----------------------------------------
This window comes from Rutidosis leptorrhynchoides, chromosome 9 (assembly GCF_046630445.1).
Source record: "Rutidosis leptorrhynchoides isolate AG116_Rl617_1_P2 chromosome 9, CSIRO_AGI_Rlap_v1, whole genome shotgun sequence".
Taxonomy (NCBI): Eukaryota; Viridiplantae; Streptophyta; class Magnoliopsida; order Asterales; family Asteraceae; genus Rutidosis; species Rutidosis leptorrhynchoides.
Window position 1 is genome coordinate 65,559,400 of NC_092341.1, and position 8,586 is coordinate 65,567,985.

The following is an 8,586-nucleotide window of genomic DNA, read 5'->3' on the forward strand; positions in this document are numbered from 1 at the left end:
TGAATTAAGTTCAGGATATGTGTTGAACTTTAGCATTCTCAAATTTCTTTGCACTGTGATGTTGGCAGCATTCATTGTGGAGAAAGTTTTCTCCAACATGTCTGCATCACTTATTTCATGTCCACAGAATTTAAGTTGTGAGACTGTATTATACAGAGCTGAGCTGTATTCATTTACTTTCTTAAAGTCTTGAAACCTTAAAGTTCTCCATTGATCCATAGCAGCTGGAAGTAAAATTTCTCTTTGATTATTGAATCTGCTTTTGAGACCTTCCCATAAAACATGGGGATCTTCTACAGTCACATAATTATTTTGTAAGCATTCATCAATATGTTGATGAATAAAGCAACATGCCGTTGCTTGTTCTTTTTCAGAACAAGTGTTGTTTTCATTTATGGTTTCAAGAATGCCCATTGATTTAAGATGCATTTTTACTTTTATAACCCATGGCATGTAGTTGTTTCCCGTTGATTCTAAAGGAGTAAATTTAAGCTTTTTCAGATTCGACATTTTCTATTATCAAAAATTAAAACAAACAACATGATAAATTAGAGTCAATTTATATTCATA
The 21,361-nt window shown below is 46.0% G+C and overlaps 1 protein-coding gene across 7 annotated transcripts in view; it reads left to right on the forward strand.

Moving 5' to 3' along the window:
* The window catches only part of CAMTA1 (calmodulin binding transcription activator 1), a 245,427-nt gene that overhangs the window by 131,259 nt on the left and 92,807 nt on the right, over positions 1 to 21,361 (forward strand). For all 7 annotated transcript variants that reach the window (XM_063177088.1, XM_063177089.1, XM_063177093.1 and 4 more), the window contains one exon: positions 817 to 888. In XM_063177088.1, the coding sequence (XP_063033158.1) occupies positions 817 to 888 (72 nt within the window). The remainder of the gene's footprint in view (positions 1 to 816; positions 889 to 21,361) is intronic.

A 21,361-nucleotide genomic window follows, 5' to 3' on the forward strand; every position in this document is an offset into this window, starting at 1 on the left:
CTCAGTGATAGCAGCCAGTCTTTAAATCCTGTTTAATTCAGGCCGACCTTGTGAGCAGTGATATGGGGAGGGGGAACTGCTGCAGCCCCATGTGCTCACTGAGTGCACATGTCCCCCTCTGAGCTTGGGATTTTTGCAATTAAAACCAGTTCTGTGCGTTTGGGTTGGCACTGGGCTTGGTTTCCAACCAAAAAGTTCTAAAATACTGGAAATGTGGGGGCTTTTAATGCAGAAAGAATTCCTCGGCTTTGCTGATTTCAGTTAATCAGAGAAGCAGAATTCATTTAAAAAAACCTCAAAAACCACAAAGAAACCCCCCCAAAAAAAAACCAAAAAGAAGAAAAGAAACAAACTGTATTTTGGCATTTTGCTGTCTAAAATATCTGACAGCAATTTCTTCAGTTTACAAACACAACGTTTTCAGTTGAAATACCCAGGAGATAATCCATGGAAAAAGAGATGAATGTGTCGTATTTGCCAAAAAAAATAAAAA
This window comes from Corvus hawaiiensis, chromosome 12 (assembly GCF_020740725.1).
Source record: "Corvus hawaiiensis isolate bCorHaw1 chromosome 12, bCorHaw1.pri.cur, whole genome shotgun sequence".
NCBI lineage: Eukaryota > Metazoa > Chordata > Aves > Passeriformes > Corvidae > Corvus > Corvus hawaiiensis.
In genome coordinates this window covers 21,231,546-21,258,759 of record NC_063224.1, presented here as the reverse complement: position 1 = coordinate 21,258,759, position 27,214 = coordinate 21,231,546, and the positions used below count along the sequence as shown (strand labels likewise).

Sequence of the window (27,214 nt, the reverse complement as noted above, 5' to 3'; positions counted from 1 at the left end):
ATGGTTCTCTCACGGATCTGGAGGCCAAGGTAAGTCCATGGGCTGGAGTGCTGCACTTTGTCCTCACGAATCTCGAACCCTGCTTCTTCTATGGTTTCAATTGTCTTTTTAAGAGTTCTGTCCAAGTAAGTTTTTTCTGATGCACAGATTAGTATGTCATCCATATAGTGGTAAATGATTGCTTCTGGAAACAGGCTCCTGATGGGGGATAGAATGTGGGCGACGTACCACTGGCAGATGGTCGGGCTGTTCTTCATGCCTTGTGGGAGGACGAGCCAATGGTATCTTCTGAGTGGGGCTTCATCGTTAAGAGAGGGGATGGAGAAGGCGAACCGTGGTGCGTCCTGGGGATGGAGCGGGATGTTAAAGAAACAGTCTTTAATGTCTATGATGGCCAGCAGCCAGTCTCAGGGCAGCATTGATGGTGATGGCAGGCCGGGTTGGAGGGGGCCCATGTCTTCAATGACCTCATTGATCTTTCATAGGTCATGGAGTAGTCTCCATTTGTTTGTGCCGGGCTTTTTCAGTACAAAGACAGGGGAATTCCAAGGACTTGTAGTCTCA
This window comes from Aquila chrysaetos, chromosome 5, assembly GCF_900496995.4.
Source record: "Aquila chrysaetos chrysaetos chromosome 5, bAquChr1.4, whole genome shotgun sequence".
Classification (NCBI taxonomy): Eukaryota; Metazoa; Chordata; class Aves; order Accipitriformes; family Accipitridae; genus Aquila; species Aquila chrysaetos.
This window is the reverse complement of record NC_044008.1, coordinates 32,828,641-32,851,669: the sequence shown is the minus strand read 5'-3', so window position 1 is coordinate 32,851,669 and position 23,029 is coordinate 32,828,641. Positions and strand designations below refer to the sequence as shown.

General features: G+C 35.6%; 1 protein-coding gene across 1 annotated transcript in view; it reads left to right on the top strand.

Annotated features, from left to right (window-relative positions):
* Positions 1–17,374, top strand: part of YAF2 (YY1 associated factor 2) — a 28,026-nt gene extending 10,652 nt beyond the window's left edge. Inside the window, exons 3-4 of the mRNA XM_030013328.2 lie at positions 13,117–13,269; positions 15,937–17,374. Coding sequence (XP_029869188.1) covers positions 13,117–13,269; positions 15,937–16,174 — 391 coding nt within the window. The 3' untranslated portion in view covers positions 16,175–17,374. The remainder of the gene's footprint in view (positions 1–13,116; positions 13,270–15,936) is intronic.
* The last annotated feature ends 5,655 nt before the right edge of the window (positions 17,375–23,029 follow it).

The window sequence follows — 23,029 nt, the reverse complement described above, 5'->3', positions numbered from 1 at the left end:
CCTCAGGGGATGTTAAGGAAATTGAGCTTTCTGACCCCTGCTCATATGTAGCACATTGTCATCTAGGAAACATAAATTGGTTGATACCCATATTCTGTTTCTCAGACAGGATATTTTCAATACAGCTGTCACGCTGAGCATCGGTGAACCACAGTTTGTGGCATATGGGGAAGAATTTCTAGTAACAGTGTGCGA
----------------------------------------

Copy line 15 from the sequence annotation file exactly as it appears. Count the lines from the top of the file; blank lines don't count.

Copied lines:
In genome coordinates this window covers 21,231,546-21,258,759 of record NC_063224.1, presented here as the reverse complement: position 1 = coordinate 21,258,759, position 27,214 = coordinate 21,231,546, and the positions used below count along the sequence as shown (strand labels likewise).